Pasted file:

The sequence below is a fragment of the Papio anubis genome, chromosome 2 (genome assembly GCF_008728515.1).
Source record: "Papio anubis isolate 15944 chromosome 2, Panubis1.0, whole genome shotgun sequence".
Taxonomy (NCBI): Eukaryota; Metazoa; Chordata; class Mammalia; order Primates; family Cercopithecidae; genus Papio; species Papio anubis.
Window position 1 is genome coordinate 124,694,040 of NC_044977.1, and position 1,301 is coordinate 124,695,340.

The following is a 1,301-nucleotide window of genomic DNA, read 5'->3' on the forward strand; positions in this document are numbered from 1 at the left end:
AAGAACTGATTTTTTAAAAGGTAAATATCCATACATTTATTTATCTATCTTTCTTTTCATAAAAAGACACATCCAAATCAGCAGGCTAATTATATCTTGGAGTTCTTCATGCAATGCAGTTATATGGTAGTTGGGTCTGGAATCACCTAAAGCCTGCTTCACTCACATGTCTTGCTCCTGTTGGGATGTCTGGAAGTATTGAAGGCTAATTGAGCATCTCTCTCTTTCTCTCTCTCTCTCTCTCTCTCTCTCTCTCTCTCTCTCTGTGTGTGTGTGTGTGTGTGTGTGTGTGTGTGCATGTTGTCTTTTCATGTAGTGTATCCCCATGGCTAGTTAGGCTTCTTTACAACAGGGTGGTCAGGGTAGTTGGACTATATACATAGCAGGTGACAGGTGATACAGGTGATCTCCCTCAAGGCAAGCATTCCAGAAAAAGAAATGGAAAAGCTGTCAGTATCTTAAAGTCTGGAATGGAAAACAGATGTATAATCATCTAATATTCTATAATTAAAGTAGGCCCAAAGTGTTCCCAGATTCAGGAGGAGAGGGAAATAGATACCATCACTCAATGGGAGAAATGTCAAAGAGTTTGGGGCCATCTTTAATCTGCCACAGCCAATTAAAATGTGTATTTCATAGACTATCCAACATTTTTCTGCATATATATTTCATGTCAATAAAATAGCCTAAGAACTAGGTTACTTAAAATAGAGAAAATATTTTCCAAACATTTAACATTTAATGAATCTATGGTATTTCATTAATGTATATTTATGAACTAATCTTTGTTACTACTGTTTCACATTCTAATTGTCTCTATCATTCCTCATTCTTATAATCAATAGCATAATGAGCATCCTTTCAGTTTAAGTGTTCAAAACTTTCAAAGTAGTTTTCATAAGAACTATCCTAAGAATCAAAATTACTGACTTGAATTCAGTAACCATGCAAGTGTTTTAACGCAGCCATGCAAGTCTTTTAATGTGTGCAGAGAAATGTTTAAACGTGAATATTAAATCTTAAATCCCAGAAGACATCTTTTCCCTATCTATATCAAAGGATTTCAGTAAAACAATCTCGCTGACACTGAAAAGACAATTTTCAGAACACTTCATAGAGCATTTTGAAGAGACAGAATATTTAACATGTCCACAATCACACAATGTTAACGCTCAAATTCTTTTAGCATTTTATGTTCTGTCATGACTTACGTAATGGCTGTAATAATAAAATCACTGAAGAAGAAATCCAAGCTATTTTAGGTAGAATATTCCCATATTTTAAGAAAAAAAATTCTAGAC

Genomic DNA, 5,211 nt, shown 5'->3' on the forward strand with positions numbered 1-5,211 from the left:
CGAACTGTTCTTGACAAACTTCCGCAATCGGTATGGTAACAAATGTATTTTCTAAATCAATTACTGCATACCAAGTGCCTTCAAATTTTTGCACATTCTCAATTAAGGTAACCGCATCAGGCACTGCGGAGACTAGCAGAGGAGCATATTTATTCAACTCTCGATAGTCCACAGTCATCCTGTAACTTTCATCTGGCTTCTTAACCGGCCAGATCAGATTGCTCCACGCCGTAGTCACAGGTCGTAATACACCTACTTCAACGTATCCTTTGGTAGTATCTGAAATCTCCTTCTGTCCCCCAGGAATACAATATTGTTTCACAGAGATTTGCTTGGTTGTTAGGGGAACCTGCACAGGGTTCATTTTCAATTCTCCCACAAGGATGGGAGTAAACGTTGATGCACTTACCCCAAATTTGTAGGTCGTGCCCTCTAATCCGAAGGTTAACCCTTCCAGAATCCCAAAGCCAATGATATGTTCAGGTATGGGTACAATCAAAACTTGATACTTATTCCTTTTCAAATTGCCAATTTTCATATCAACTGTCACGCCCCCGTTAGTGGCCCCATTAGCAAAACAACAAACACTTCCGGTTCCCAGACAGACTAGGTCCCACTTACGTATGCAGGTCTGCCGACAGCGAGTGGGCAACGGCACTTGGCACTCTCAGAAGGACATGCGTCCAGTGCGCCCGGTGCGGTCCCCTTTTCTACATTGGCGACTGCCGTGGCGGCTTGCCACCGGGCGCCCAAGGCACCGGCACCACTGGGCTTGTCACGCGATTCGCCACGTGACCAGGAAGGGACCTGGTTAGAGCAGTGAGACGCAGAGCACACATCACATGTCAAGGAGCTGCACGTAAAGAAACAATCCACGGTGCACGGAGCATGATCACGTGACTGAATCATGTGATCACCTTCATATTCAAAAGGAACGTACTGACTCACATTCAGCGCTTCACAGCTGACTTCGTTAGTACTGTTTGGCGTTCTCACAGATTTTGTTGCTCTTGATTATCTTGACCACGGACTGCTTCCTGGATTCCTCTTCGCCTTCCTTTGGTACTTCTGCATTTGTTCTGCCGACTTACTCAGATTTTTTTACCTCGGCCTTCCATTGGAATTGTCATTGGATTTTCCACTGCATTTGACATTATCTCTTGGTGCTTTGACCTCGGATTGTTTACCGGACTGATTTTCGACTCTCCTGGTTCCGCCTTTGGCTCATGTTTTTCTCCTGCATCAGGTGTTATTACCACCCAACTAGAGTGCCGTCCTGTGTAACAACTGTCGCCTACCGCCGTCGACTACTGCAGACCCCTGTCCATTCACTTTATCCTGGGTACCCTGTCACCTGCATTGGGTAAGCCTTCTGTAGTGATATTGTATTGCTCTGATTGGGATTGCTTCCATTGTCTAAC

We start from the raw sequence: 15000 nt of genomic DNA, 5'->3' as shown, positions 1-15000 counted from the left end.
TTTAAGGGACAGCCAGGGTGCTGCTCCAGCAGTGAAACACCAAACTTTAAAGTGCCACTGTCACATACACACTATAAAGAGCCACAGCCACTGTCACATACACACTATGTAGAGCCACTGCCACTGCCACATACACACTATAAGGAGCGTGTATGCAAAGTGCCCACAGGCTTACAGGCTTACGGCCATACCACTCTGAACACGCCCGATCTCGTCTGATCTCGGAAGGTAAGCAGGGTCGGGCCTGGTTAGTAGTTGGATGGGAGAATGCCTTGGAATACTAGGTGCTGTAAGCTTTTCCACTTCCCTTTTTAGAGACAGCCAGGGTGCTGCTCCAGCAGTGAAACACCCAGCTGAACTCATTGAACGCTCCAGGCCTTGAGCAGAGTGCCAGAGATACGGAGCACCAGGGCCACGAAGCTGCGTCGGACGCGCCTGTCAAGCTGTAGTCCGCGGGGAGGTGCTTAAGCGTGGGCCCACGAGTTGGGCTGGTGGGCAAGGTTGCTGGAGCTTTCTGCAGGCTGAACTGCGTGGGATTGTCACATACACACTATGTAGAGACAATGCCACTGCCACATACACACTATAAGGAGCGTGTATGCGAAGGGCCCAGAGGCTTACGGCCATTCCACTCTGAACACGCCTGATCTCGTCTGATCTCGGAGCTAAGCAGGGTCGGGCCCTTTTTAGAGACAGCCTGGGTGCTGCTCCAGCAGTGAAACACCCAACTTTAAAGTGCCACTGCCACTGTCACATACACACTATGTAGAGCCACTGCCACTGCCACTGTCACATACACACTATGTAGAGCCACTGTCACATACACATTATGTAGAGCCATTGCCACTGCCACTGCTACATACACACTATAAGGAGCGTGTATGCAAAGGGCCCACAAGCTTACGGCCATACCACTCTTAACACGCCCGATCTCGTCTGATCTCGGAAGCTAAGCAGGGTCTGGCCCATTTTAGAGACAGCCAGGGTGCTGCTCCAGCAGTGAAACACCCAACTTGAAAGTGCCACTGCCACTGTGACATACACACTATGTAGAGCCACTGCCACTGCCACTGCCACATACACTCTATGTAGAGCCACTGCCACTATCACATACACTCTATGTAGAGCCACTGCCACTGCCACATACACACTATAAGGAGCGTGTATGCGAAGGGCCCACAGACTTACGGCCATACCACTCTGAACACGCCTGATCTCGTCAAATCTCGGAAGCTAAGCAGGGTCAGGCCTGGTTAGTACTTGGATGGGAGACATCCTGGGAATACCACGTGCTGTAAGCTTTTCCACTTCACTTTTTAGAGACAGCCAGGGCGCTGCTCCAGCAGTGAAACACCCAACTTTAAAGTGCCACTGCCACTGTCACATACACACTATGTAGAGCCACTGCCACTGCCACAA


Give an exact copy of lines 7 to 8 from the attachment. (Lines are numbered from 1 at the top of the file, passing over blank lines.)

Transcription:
Genomic DNA, 5,211 nt, shown 5'->3' on the forward strand with positions numbered 1-5,211 from the left:
CGAACTGTTCTTGACAAACTTCCGCAATCGGTATGGTAACAAATGTATTTTCTAAATCAATTACTGCATACCAAGTGCCTTCAAATTTTTGCACATTCTCAATTAAGGTAACCGCATCAGGCACTGCGGAGACTAGCAGAGGAGCATATTTATTCAACTCTCGATAGTCCACAGTCATCCTGTAACTTTCATCTGGCTTCTTAACCGGCCAGATCAGATTGCTCCACGCCGTAGTCACAGGTCGTAATACACCTACTTCAACGTATCCTTTGGTAGTATCTGAAATCTCCTTCTGTCCCCCAGGAATACAATATTGTTTCACAGAGATTTGCTTGGTTGTTAGGGGAACCTGCACAGGGTTCATTTTCAATTCTCCCACAAGGATGGGAGTAAACGTTGATGCACTTACCCCAAATTTGTAGGTCGTGCCCTCTAATCCGAAGGTTAACCCTTCCAGAATCCCAAAGCCAATGATATGTTCAGGTATGGGTACAATCAAAACTTGATACTTATTCCTTTTCAAATTGCCAATTTTCATATCAACTGTCACGCCCCCGTTAGTGGCCCCATTAGCAAAACAACAAACACTTCCGGTTCCCAGACAGACTAGGTCCCACTTACGTATGCAGGTCTGCCGACAGCGAGTGGGCAACGGCACTTGGCACTCTCAGAAGGACATGCGTCCAGTGCGCCCGGTGCGGTCCCCTTTTCTACATTGGCGACTGCCGTGGCGGCTTGCCACCGGGCGCCCAAGGCACCGGCACCACTGGGCTTGTCACGCGATTCGCCACGTGACCAGGAAGGGACCTGGTTAGAGCAGTGAGACGCAGAGCACACATCACATGTCAAGGAGCTGCACGTAAAGAAACAATCCACGGTGCACGGAGCATGATCACGTGACTGAATCATGTGATCACCTTCATATTCAAAAGGAACGTACTGACTCACATTCAGCGCTTCACAGCTGACTTCGTTAGTACTGTTTGGCGTTCTCACAGATTTTGTTGCTCTTGATTATCTTGACCACGGACTGCTTCCTGGATTCCTCTTCGCCTTCCTTTGGTACTTCTGCATTTGTTCTGCCGACTTACTCAGATTTTTTTACCTCGGCCTTCCATTGGAATTGTCATTGGATTTTCCACTGCATTTGACATTATCTCTTGGTGCTTTGACCTCGGATTGTTTACCGGACTGATTTTCGACTCTCCTGGTTCCGCCTTTGGCTCATGTTTTTCTCCTGCATCAGGTGTTATTACCACCCAACTAGAGTGCCGTCCTGTGTAACAACTGTCGCCTACCGCCGTCGACTACTGCAGACCCCTGTCCATTCACTTTATCCTGGGTACCCTGTCACCTGCATTGGGTAAGCCTTCTGTAGTGATATTGTATTGCTCTGATTGGGATTGCTTCCATTGTCTAAC